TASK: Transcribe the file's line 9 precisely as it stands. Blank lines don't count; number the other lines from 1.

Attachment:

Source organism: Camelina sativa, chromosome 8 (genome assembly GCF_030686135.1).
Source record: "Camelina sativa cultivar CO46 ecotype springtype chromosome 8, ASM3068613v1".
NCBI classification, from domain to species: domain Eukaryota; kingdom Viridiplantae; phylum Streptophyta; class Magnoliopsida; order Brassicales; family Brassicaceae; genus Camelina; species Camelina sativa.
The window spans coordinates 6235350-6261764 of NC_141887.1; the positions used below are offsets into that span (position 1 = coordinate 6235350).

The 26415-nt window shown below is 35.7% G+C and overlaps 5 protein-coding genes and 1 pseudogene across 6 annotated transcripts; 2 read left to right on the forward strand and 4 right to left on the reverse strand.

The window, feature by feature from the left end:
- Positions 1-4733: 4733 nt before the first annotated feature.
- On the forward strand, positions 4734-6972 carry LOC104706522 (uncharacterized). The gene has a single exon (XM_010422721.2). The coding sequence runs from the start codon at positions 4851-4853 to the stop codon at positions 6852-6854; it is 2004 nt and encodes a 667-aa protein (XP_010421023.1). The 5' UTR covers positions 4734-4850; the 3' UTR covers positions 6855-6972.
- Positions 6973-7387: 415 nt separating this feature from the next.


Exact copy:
- Positions 6973-7387: 415 nt separating this feature from the next.